Matthias Neuenhofer seems nevertheless to escape this theoretically fascinating and seductive potentiality. He does not fall back to a mimesis (even in its most general form and with advanced technical means of digital morphing) and makes no use of the computer-generated simulation of feedback-figures and -processes. Instead of programming the beauty of the used basic shapes, Neuenhofer gets them directly from the seemingly indiscriminate wealth of current flow, on which the source of the first distinction or difference already exists.

The possibility of differentiated observations (and even measurements) of the chosen videos faces the all-devouring difference which seems to pour out of Deleuzian philosophy. In the case of Matthias Neuenhofer – and he could be taken as a model – we are facing the lack of reference points in the real world, the seemingly ‘anarchist’ assembly, the high motion speed of lines, surfaces and forms, their hardly exploitable structure and even a lack of title that would give an indication, a kind of “pattern of intention” (M. Baxandall): These are all characteristics of a named but not yet developed, Infinitesimal Aesthetics which ‘origin’ seems to be the repetition, which again, as much as its ‘goal’ must remain unnamed, at least if the distance to the otherwise impending visual dogmatism and image-ideology should be obtained. Because the results of automatism of repetition – so the preliminary thesis of the essay – leads either to an ideology of the indifference or to the doctrine of the difference, in both cases with poor prospects for either the Cage-Paik-avant-gardism or for Deleuze´s ‘differentialism’.[2] Deleuze´s ‘overcoming’ of a ‘simple’ being by the gesture of repetition turns out to be – not least with regard to the complex artistic perspective reflected here – itself an unfolding of a new metaphysics, metaphysics of difference. Instead, the described Videos of Matthias Neuenhofer seem to allow the discovering of Histories, Coincidences, and Infinitesimal Aesthetics inscribed into the Video medium as its unsurpassed topicality.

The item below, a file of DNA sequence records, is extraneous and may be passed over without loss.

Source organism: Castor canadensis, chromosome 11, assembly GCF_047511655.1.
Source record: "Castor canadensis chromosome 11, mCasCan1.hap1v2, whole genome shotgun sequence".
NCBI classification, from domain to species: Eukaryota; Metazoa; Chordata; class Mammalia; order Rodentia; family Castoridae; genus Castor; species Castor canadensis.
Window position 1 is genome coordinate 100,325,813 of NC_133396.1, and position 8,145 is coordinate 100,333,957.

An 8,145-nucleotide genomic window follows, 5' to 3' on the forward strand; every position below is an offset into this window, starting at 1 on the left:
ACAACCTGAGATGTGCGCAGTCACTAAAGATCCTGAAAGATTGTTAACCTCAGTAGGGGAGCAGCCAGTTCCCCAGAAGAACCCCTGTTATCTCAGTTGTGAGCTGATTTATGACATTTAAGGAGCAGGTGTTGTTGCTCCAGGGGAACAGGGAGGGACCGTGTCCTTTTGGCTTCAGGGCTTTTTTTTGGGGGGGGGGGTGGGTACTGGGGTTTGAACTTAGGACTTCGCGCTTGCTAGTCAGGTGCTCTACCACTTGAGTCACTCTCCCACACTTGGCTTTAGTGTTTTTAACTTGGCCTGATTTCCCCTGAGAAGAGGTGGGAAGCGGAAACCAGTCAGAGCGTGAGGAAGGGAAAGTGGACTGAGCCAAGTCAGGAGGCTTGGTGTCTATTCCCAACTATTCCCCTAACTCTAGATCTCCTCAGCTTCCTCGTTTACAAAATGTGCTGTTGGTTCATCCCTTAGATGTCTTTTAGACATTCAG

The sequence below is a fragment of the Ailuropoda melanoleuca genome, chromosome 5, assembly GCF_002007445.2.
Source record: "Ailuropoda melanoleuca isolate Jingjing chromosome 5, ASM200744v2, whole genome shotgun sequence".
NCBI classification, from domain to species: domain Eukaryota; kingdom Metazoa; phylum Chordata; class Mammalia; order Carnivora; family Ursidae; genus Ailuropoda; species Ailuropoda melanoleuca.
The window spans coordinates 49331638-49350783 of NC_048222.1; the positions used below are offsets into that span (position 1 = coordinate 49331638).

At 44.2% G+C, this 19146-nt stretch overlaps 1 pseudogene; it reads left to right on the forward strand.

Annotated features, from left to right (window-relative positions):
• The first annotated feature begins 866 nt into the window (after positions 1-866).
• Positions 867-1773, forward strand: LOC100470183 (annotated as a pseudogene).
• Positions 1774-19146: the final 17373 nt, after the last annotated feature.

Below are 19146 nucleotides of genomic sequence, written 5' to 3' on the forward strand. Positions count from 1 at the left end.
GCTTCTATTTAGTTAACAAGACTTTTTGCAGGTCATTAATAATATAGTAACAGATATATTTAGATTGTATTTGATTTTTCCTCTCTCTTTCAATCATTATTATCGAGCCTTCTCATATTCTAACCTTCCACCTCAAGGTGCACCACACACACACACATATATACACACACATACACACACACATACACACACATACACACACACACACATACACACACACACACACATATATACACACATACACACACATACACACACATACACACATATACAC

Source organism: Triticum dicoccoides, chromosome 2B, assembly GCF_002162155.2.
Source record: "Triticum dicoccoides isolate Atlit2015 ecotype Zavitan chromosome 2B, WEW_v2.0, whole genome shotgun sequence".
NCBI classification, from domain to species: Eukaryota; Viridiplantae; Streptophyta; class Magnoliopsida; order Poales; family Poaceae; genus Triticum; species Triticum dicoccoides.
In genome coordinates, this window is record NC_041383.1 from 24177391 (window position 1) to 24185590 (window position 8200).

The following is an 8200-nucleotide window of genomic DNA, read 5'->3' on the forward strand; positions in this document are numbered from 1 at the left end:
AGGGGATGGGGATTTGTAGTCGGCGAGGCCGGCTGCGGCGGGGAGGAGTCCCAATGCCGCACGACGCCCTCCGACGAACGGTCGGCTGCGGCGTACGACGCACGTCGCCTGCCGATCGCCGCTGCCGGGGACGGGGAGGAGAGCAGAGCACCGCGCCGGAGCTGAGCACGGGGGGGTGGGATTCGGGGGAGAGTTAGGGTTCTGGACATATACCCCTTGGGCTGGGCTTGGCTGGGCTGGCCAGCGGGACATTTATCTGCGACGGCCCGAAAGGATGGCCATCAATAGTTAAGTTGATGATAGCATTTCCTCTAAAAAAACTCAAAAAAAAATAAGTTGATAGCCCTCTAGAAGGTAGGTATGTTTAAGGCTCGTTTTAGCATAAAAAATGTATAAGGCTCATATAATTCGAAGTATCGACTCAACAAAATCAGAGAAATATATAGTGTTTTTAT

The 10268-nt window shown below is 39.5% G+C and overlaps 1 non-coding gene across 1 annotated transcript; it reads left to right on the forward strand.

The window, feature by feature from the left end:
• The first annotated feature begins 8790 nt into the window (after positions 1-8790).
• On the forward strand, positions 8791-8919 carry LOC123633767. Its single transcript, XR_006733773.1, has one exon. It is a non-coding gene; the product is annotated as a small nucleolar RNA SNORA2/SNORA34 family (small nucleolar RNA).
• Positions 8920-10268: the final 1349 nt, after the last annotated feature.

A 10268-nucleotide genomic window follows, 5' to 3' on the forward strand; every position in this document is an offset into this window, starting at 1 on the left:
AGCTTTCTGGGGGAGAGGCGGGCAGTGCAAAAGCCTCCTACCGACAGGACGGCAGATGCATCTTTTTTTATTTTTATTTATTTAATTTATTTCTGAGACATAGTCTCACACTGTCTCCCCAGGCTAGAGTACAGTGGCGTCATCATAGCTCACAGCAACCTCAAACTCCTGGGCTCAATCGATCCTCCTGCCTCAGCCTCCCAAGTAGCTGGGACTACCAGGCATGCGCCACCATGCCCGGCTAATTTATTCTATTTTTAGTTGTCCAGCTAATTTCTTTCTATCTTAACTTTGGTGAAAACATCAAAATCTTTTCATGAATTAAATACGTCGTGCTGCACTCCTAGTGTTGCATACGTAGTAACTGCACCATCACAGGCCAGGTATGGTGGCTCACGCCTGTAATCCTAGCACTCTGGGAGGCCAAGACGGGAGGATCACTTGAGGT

[1] Andreas Breitenstein has used this notion in his review of the book Die Winter im Süden of Norbert Gstrein (2008). In: Neue Zürcher Zeitung, 26. August 2008 – The notion has been used also by Mădălina Diaconu in her unpublished essay „Patina, Atmosphäre, Aroma. Für eine Ästhetik des Infinitesimalen“. In: Phänomenologie in Rumänien und Bulgarien (ed. by Hans-Rainer Sepp), Würzburg: Königshausen & Neumann.

[2] Gilles Deleuze, Difference and Repetition (1968). Used quote stems from the German translation: Differenz und Wiederholung (transl. from French by Joseph Vogl). Munich 1992, 106.